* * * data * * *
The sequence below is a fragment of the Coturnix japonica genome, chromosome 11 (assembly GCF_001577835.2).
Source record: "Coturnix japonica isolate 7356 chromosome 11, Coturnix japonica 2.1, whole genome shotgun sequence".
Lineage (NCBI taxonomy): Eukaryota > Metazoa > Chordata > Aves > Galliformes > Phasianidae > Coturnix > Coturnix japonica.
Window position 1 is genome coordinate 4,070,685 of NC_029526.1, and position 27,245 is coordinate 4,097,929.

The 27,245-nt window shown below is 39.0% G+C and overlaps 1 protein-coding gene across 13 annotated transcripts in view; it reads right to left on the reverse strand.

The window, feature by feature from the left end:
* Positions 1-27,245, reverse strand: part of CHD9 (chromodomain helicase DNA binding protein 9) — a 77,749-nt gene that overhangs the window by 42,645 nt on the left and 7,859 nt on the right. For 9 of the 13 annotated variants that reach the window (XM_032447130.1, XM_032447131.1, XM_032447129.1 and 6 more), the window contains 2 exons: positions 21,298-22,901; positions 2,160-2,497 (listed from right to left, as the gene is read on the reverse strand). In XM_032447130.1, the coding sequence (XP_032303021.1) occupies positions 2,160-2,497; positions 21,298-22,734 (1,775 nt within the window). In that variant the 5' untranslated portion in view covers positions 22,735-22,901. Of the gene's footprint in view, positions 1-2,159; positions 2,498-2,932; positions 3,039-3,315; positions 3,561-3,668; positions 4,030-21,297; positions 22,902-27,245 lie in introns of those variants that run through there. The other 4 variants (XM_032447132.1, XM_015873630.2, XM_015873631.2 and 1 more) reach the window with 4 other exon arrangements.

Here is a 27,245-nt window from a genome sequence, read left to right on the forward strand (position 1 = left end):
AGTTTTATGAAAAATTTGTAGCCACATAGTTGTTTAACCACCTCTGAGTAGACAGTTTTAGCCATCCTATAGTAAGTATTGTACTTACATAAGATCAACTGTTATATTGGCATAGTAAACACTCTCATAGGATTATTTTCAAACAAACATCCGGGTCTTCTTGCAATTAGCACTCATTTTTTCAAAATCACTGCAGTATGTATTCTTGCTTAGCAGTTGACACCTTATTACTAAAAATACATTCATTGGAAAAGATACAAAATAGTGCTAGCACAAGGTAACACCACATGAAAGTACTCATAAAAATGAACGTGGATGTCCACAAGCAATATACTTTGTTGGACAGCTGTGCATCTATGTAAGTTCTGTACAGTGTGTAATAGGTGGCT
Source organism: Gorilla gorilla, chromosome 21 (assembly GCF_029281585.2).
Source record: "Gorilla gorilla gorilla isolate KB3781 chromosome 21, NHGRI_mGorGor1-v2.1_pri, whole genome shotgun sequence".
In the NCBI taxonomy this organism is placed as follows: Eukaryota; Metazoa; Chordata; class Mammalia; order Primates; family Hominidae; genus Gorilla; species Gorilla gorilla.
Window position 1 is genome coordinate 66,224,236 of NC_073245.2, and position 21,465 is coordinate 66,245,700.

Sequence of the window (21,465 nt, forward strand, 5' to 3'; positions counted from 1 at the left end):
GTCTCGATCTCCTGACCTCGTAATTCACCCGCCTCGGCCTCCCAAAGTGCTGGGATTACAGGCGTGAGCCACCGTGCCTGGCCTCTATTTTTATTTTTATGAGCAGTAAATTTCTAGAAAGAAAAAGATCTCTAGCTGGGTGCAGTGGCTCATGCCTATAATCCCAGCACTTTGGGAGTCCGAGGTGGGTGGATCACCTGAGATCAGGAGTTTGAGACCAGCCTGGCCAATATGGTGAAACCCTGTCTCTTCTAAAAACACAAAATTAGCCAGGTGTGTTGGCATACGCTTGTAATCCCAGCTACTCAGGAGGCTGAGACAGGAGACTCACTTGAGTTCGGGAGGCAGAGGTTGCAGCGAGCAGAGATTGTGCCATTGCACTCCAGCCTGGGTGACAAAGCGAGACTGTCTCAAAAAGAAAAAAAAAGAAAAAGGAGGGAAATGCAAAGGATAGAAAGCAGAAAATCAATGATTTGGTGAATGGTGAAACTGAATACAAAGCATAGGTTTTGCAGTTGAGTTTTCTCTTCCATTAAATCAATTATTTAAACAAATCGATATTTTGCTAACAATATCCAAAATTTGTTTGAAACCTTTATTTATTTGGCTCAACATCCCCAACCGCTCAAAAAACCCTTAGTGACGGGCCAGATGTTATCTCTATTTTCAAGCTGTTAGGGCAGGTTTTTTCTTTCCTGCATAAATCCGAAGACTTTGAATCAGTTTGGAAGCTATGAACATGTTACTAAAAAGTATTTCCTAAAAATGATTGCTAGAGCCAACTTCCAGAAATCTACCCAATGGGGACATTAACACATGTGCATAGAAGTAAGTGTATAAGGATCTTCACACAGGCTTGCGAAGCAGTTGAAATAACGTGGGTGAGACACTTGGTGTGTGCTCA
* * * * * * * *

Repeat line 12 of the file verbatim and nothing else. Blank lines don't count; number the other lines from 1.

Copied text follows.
In the NCBI taxonomy this organism is placed as follows: Eukaryota; Metazoa; Chordata; class Mammalia; order Primates; family Hominidae; genus Gorilla; species Gorilla gorilla.